State Department spokesman said the Front is still considered a terrorist organisation and their actions will be no different than before
The US State Department said yesterday that Nusra Front militants remained a fair target for US and Russian warplanes in Syria despite a decision to cut ties with al Qaeda and change its name to Jabhat Fatah al Sham, and it was seeking clarification from Turkey on detentions of journalists following an attempted coup there.
State Department spokesman John Kirby told reporters at a news conference that the Nusra Front's announcement could simply be a rebranding exercise and the United States would judge it by its actions, goals and ideology.
"Certainly see no reason to believe that their actions or their objectives are any different, and they are still considered a foreign terrorist organisation," Kirby said.
"They are still not a party to the cessation of hostilities and therefore are still a fair target for coalition operations," he added.
Kirby also said the Russian and Syrian humanitarian exercise around Aleppo on Thursday appeared to actually be an attempt to force the evacuation of civilians and the surrender of militant groups.
"What needs to happen is the innocent people of Aleppo should be able to stay in their homes, safely, and to receive the humanitarian access which Russia and the regime have agreed, in principle have agreed, certainly according to the UN Security Council resolution, to provide," Kirby said.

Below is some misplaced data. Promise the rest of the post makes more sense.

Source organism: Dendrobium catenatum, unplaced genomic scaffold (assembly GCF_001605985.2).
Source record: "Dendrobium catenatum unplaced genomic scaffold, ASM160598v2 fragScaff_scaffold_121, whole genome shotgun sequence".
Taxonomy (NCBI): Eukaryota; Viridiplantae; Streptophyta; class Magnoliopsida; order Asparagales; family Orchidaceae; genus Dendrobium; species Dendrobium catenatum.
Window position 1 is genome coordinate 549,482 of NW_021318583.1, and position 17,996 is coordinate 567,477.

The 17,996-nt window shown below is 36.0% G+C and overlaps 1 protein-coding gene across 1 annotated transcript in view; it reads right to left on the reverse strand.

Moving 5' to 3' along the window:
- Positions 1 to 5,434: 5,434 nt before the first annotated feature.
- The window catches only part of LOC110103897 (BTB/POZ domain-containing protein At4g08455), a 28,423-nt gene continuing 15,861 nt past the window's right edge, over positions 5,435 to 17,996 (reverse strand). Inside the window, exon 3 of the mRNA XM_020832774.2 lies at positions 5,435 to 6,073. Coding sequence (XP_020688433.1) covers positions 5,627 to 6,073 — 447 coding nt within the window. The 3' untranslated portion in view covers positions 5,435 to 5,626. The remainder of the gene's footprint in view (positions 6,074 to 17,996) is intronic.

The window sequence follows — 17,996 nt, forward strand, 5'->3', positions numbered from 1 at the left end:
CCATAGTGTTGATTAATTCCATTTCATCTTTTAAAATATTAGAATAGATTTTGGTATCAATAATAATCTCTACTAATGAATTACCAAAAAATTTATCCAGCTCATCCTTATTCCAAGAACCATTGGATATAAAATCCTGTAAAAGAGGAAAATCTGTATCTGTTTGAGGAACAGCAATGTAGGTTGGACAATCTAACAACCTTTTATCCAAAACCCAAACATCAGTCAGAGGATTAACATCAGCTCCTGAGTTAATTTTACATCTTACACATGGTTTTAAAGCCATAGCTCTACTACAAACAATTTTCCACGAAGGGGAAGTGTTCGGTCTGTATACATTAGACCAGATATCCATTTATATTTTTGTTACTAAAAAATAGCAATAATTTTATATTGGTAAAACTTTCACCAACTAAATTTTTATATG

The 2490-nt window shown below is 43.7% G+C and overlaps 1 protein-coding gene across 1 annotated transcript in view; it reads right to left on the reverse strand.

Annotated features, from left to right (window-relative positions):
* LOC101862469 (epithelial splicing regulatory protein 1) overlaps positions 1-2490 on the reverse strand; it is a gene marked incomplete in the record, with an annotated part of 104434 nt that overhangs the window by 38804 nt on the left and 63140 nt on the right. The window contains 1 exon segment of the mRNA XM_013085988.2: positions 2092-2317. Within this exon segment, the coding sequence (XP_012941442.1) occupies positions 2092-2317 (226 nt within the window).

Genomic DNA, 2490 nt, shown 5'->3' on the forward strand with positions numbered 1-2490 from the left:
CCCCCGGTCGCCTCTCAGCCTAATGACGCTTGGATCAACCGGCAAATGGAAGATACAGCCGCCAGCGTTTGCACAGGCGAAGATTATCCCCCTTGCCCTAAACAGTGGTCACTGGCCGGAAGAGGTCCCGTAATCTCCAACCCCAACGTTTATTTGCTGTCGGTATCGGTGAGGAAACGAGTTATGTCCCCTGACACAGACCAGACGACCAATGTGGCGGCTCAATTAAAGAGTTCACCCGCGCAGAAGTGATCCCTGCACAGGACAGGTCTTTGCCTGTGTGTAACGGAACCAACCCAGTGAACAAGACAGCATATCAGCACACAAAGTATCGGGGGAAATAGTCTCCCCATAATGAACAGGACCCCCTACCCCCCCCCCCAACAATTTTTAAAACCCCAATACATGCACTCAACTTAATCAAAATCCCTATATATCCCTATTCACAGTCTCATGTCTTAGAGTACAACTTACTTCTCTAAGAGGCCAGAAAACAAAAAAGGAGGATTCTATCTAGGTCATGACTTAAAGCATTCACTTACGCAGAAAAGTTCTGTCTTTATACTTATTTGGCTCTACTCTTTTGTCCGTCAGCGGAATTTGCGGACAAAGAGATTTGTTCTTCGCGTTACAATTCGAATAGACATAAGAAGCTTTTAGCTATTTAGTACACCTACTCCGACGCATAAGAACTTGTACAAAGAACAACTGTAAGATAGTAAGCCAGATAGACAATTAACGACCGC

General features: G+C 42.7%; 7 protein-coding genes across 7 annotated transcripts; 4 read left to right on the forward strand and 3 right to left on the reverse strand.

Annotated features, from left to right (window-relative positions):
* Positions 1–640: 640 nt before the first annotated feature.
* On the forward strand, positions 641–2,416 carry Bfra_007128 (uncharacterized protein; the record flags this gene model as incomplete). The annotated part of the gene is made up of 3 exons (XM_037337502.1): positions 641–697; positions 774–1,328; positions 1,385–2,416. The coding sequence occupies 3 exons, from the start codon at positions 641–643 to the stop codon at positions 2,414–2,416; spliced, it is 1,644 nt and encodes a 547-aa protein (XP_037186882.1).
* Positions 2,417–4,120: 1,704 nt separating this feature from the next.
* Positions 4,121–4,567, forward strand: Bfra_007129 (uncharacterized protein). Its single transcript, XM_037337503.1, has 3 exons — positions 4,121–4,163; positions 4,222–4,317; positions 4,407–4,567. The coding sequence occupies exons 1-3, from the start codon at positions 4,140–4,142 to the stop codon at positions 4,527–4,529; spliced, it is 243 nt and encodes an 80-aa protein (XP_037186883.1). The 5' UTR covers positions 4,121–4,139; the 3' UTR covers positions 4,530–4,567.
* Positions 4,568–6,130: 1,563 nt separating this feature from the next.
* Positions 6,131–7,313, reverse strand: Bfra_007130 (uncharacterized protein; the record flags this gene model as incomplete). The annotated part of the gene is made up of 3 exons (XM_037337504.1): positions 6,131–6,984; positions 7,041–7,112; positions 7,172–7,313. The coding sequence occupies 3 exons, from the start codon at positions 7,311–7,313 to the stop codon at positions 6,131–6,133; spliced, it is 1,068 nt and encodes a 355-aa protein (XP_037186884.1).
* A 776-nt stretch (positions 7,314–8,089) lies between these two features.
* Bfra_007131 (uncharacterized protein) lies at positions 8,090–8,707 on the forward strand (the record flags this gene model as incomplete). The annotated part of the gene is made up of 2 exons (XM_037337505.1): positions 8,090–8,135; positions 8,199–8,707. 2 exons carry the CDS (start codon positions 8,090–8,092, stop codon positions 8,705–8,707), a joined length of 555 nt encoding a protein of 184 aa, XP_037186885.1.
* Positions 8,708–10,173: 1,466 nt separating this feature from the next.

The United States understands Turkey's need to hold perpetrators of the recent attempted coup to account but the detention of more journalists is part of a worrisome trend that discourages public discourse, Kirby told reporters.
"We're obviously deeply concerned by the reports and were seeking additional information from Turkish authorities. As you well know and as I've said many many times from the podium the United States supports freedom of expression around the world. And we have concerns when any country makes a move to close down media outlets and restrict this universal value. We expect Turkish authorities to uphold their assurances that the Turkish government will protect the rule of law and fundamental freedoms," he said.
The moves follow a failed coup on July 15 in which at least 246 people were killed and more than 2,000 injured.
Western governments and human rights groups have condemned the coup, but they have also expressed disquiet over the scale and depth of the purges, fearing that Turkish President Tayyip Erdogan may be using them to get rid of opponents and tighten his grip on power.